• Comment number 26.

    I'm no economist but surely we have to pay off our debts before we can get in to some kind of profit . We have a big debt so it will be hard and I am willing to take a bit of pain to get back to a position where we have a chance of getting out of this mess.

  • Comment number 27.

    Ms Flanders wrote
    "Oh yes, and they also have to worry about how - and how quickly - they are going to reform the financial system, and the potential impact of those reforms on bank lending and economic activity."

    I think we should be very worried; any changes will only bolster the financial system; probably to the detriment of Joe - public. I hope Mr Osborne is alive to the downside for the UK population of any proposed changes. Hmmmm ... I wonder ... Doesn't take long to get an answer to that one! I wonder if the Lib-Dems will stick with this policy direction? It could, just might be blown apart by them.

    Reforms that maintain mainstream economic theories seem to me likely to be highly flawed. Let's first work out what is really happening in the economy (kiss goodbye to the next 3-5 years for this to happen properly), then when we know, make the necessary changes. But even this is flawed, many will be no longer in employment this time next year, many from the public sector. So we cannot wait that long! It will have to be a fudge yet again sowing the seeds for the next crisis.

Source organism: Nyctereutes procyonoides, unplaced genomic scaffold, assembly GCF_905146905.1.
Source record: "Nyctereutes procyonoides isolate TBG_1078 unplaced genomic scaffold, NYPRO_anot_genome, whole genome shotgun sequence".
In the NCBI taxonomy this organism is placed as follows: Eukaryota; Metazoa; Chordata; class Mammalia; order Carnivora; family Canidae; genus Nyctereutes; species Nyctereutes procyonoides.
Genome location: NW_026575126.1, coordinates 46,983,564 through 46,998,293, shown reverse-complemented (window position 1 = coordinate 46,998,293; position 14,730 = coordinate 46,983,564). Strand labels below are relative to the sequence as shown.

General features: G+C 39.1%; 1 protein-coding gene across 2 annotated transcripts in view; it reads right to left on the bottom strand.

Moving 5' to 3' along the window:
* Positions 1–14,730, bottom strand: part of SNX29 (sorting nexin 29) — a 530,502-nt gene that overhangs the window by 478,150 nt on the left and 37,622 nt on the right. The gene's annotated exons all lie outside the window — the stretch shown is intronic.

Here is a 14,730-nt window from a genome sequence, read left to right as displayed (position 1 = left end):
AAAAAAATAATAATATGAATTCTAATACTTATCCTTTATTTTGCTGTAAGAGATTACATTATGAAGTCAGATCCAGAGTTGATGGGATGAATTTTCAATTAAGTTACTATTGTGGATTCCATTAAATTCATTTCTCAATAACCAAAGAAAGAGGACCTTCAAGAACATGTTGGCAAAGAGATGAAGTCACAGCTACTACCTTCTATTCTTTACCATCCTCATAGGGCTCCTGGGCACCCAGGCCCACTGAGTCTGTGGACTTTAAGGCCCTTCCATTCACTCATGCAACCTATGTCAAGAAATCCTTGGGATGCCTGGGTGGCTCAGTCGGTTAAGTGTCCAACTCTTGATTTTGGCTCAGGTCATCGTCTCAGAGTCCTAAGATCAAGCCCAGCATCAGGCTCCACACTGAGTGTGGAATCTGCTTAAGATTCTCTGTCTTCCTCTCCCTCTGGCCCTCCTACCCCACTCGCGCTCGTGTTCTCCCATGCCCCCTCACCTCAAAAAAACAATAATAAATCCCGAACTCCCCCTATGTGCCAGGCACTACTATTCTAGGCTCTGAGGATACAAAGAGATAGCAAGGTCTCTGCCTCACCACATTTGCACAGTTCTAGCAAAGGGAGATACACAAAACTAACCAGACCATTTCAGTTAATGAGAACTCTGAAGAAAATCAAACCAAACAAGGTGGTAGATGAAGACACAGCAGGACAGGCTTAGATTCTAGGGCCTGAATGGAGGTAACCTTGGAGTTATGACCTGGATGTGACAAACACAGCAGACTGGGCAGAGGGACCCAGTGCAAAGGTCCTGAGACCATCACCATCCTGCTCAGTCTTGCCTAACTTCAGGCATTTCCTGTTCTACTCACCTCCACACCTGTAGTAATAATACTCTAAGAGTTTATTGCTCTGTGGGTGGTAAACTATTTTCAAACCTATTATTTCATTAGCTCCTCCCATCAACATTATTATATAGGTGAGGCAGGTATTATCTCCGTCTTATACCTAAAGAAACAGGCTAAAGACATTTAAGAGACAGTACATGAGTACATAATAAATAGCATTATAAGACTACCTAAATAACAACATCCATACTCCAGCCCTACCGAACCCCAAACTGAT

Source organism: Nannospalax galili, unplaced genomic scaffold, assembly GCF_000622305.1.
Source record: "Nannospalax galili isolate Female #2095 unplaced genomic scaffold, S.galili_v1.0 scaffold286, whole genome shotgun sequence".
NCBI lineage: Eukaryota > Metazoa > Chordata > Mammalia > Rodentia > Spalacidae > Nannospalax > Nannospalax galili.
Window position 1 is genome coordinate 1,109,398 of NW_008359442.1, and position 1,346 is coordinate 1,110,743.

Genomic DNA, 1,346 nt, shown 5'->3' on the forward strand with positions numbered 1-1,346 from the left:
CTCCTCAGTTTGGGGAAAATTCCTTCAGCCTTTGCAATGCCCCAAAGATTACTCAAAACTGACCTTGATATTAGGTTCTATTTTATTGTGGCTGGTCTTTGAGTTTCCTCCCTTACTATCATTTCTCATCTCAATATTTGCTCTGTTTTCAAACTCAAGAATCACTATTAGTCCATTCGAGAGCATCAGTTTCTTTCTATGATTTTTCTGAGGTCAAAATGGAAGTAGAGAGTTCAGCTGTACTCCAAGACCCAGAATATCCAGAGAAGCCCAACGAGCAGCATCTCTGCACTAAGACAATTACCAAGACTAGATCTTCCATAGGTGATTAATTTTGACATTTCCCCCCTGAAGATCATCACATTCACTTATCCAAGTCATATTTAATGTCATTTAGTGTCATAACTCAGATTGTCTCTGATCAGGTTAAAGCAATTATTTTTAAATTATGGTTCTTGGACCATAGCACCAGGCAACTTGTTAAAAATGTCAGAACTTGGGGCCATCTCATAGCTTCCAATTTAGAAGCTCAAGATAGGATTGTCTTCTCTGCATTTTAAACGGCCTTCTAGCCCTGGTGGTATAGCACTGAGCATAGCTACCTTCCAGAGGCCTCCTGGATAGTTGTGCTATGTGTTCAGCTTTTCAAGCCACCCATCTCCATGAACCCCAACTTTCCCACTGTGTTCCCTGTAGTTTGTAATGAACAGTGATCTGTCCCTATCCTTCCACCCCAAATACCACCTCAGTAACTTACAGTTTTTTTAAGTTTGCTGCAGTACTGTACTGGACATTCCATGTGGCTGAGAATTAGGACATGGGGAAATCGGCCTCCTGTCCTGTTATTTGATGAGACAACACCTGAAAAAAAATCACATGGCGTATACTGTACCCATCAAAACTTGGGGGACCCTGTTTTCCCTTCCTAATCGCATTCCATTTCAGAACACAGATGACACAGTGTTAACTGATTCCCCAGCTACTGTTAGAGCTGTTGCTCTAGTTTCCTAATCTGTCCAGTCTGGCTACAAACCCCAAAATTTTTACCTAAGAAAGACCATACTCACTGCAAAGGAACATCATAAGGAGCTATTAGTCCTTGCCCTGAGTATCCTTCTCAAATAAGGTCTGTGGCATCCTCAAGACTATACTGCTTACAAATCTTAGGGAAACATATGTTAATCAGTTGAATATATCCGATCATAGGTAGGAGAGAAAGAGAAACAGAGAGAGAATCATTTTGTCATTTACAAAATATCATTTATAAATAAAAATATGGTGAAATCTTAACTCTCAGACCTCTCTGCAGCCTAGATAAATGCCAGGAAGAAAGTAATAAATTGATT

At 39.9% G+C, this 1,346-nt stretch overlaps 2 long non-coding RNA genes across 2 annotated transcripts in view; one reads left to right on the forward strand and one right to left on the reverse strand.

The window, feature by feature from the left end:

• Comment number 28.

    This is likely to be the first of many forecasts that suggest George Osborne has got it wrong , with more people on the dole and not paying taxes than would otherwise have been the case. However, it is less the size of the economy and more the ‘rebalancing’ of the economy that I am concerned about.
    We should be clear that the ConLib Government are choosing less social care and less education because these areas of activity rely heavily on public spending, in favour of more wine-bars, lap-dancing clubs, useless financial services (just run through all the mis-selling scandals of last twenty-five years ) and yet more imported tat to fill up already over-filled houses, because these are the outcome of private choices. Eventually some LibDems will own up to the fact that an economy rebalanced in favour of the private sector might not be the best place to take the UK – what did Galbraith say –‘private affluence, public squalor’.
    Cutting education seems particularly senseless, it provides the basis for future growth (and should really be treated as investment), you never know, if we kept plugging away long enough we might start to educate more engineers and scientists, so the economy can have the sort of future our politicians talk about (although few of them have gone down the science route). Bizarrely, faced with hard choices, Tory/Libs will continue pumping money into health, which is mainly consumption spending on the elderly, and which will contribute zip to future growth..

  • Comment number 29.

    At best, a forecast is nothing more than an educated guess. It's just an opinion - not an inevitability! Intuition is a far more reliable indicator.